We will perform the product demonstration using webex and phone conferencing technology. The product demonstration takes approximately one hour.
Here are some of the benefits a Business User will experience with a Dashboard Gear Toolkit:
• The Financial, Human Resources, and Procurement Reporting Toolkits allow easy report writing and analysis because the fields in the tables and cubes are easy to understand and use.
• The data in the Financial, Human Resources, and Procurement Reporting Toolkits is intentionally de-normalized, making report queries execute quickly, and allowing the data to be used in charts and graphs on Dashboard displays.
• All the fields needed for report writing are stored as database fields in the Financial, Human Resources, and Procurement Reporting Toolkits, eliminating the need to derive and calculate amounts. This significantly speeds up the reporting process and makes report maintenance simple and fast.
• There are no character or format limitations (as is the case with standard Lawson report writing) when using the Financial, Human Resources, and Procurement Reporting Toolkits. When using our Toolkits, a report can contain all necessary fields.
• Data is available in both a Relational format and an Analysis Services format, allowing the data to be used for both reporting and analysis.
• The ability to embed Financial, Human Resources, and Procurement Metrics in the data allows the information to be more efficient and accurate than trying to build custom formulas on each report.
• The Financial, Human Resources, and Procurement Reporting Toolkits store data in a Microsoft Office friendly format and can be efficiently consumed by all of the tools in the LBI product family.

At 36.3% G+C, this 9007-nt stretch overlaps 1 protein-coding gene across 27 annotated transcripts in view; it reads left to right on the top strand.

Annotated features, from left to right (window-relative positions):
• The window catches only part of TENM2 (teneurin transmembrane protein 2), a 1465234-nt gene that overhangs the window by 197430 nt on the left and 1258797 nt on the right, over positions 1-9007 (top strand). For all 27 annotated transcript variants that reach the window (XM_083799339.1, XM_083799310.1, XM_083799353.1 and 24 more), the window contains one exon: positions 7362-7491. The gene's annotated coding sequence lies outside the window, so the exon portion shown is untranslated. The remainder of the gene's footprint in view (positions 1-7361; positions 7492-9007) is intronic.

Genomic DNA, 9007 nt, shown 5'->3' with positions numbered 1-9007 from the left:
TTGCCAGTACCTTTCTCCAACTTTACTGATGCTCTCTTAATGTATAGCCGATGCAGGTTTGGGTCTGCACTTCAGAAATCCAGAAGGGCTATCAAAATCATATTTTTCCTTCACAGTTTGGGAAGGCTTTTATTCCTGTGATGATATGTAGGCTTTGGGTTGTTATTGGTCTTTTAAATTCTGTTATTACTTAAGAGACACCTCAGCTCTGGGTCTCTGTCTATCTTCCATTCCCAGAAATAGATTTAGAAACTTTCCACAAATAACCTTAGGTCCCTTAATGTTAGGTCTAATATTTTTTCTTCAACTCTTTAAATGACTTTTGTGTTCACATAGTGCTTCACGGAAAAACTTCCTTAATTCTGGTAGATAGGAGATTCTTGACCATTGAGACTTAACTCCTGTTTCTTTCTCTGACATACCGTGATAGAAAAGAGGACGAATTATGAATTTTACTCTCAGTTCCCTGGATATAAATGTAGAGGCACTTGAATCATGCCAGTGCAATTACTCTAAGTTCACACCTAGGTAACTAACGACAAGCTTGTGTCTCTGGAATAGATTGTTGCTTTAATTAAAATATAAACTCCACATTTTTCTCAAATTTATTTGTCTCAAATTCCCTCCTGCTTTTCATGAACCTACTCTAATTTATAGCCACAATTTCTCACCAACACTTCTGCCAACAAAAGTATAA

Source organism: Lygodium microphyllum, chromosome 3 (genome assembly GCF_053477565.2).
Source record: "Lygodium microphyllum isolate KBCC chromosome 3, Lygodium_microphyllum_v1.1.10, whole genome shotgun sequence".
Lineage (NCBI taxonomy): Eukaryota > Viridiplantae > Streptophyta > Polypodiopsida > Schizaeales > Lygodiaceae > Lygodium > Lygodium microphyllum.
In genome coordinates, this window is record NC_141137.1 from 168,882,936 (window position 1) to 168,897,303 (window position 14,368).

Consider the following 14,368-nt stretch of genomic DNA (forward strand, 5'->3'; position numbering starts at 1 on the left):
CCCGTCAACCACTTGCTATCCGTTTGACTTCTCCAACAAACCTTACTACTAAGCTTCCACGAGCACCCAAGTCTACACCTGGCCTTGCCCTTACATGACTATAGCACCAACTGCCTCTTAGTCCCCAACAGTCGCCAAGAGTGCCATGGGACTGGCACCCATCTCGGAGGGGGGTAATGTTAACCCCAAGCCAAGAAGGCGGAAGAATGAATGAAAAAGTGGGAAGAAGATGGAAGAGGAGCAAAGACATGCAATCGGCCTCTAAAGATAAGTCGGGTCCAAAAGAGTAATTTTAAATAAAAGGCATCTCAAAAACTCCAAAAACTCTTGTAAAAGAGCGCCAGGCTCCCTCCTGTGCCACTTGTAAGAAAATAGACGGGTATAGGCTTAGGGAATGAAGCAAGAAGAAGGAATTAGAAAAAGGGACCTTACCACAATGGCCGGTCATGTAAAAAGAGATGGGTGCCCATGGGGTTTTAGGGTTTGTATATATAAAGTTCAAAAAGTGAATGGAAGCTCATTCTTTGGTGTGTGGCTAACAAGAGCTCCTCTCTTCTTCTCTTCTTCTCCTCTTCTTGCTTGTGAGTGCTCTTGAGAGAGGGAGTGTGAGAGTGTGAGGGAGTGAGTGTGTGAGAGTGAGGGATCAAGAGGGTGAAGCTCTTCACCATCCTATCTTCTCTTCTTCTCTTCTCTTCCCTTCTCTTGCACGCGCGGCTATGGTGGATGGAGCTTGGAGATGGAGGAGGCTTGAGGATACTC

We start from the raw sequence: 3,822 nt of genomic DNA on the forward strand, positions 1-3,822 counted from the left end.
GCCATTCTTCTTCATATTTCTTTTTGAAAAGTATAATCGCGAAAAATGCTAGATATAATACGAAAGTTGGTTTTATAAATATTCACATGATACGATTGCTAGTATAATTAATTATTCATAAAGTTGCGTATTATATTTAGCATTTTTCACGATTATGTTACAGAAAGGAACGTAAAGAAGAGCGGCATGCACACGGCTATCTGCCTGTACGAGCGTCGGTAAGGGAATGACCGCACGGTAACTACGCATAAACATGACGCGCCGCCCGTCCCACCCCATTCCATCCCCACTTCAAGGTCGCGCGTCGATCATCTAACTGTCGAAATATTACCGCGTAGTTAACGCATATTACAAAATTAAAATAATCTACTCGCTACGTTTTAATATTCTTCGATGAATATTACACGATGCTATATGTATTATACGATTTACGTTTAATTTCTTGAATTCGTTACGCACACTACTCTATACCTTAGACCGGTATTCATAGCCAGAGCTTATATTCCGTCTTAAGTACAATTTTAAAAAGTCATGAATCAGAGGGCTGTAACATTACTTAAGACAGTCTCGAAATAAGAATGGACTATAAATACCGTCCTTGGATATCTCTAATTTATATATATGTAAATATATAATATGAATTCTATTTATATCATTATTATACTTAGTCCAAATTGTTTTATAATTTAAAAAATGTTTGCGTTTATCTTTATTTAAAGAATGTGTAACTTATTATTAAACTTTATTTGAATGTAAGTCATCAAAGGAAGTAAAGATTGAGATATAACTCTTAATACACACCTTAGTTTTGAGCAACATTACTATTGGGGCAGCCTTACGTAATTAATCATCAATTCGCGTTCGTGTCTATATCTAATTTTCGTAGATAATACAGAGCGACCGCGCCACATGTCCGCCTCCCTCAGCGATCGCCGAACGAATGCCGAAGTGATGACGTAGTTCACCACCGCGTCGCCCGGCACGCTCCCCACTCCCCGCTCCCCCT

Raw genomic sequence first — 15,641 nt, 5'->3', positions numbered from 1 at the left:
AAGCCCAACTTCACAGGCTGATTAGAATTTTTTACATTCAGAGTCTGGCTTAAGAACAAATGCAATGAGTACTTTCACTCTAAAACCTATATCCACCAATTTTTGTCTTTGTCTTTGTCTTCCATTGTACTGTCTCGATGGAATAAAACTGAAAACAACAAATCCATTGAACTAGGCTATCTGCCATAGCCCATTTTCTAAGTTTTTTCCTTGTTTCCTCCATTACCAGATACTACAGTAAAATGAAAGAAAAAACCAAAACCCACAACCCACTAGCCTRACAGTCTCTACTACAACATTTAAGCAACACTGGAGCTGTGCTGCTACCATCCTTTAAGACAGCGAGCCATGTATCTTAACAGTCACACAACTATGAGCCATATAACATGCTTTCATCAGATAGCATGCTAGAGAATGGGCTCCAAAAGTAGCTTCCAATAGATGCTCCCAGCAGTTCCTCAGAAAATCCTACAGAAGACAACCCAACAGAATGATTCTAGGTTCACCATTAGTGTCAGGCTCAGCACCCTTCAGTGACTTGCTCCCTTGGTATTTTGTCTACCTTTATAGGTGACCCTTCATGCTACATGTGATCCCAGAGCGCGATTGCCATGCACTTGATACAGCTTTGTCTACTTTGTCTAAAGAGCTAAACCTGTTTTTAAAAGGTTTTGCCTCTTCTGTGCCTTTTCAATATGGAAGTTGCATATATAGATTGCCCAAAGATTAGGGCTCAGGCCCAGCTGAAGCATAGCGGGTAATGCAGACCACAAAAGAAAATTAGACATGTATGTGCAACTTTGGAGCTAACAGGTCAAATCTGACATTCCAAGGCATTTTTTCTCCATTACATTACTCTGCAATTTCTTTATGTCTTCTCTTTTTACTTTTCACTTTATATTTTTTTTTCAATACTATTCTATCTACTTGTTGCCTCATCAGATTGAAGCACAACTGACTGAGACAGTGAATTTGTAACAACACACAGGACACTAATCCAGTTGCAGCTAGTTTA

• The Financial, Human Resources, and Procurement Reporting Toolkits use data from Lawson structures directly. As the changes are made and refreshed, the Lawson system updates are reflected in the Dashboard Gear reporting structures.
• With the Financial, Human Resources, and Procurement Reporting Toolkits, reports can now be created in less time. This leads to greater and more efficient use of the reports, which leads to a fast and simple analysis of the financial and human resource data.
These are the Server Requirements for running a Dashboard Gear Toolkit:
• The Dashboard Gear Toolkits are supported on SQL Server 2008 2008, 2008r2, 2012 or 2014.
• Dashboard Gear requires an ODBC connection be established from the SQL Server to the Lawson Server where the source data resides (If Lawson isn’t in a SQL Server instance).
• The required size of the SQL Server varies depending on the amount of data, however, we recommend 4 GB of RAM and at least 200 GB of free disk space as a baseline. Most Dashboard Gear customers are running on 4 CPU boxes, but our Toolkits are also being run on a 2 CPU box at several locations.
• On the SQL Server side, we require SQL Server, Analysis Services and the SQL Agent Service (which are all part of the standard SQL Server license).
• We will also need a user id that has System Admin access to that SQL Server instance.
The database tables that Lawson has designed for its ERP systems are optimized for production data processing and storage. The standard Lawson tables are intended for Online Transaction Processing (OLTP). OLTP Applications are characterized by a high volume of smaller transactions. This is the common database design for most major ERP software systems. Appropriately, Lawson has created its database table structures using database normalization and OLTP friendly techniques.